Driverless prototype cars in near miss

Driverless prototype cars in near miss

The move towards driverless car technology has suffered a slight hiccup after a near miss in California, Reuters reports.

The non-collision incident involving the autonomous prototype vehicles happened in Silicon Valley on Palo Alto's San Antonio Road last week.

Tuesday's close call featured one car from Delphi Automative and the other from Google Inc, one of the former's directors told the news agency. Never before have two driverless cars nearly collided with one another, it is thought.

Delphi Silicon Valley laboratory director John Absmeier was inside a car involved.

Mr Absmeier, who is also the firm's automated motoring program's worldwide business director, confirmed the incident. He was inside a specially-equipped Q5 crossover prototype from Audi.

Mr Absmeier was back-up in a car designed for driving itself, thanks to specialist computer software, cameras, lasers and radar.

The incident happened as Delphi's Audi car was about to switch lanes. Google's self-driving RX400h crossover Lexus prototype cut off Mr Absmeier's Audi, despite having similar software and hardware installed.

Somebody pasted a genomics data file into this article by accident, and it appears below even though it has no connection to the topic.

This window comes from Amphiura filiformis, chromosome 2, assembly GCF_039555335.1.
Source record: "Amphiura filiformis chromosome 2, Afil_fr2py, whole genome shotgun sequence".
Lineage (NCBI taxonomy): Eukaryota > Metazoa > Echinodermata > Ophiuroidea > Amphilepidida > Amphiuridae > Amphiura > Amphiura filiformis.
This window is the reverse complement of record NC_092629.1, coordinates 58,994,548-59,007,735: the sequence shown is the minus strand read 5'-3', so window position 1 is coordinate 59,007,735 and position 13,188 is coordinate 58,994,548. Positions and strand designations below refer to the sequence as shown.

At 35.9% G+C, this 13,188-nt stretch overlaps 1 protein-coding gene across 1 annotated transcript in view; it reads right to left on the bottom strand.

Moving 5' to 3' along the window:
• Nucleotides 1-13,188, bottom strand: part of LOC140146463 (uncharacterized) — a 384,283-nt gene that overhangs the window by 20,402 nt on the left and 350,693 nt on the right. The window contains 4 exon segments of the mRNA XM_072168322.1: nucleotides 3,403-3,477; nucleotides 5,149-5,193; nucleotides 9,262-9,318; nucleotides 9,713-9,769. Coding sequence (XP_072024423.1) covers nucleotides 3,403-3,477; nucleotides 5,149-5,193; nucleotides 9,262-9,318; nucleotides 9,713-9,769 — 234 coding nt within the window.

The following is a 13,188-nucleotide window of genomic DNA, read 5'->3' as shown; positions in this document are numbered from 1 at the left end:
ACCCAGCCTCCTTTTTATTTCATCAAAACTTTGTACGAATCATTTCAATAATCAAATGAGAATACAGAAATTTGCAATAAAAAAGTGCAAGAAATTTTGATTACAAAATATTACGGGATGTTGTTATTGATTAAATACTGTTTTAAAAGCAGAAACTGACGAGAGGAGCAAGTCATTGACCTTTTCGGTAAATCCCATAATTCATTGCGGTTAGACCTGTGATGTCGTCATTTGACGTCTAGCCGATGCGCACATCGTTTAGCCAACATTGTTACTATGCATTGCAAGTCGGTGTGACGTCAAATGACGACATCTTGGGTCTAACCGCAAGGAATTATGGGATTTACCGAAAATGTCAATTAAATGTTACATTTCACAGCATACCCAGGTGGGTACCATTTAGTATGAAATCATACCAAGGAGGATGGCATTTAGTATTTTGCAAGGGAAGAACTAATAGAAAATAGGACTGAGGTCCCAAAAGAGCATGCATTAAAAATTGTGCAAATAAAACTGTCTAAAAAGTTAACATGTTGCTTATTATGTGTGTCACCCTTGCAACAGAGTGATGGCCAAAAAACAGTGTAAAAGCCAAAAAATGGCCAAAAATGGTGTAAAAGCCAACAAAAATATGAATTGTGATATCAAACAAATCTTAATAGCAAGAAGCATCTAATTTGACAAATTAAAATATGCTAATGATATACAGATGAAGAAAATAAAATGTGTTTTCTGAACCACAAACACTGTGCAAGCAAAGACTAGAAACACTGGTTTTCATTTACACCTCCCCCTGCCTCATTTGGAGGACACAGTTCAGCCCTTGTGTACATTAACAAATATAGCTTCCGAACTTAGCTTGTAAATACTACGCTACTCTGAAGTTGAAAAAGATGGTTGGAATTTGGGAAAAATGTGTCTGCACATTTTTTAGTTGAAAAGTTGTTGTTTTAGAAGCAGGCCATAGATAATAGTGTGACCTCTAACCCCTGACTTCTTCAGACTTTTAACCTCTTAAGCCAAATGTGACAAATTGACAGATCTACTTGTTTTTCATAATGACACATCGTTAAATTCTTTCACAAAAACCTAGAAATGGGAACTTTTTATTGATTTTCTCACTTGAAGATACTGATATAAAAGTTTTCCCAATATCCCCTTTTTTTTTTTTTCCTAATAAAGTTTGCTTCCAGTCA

Mr Absmeier claimed the Audi acted appropriately to alter its intended lane change. Google did not comment.

Both tech firms have earlier reported slight collisions involving driverless vehicles and cars driven by people. In the majority of these incidents, the autonomous vehicle was brought to a halt, normally at a junction.

In each incident, the authorities and tech firms claimed the self-driving trial car was blameless.

Delphi and Google's Silicon Valley factories are close to each other. Google is trailing over 20 Lexus test cars, while Delphi is operating two Audi trial cars. The former has begun locally trialling its own self-driving prototypes since Thursday.

Only last month the green light was given for Google's autonomous vehicles .

The tech giant confirmed that the cars will be restricted to just 25mph at this trial stage to minimise risks for human drivers.

Staff have had to be present in all of the on-road-tested prototypes. They have access to both the pedals and steering wheels in case of malfunction so the cars are not totally robot-controlled at this stage.

Copyright Press Association 2015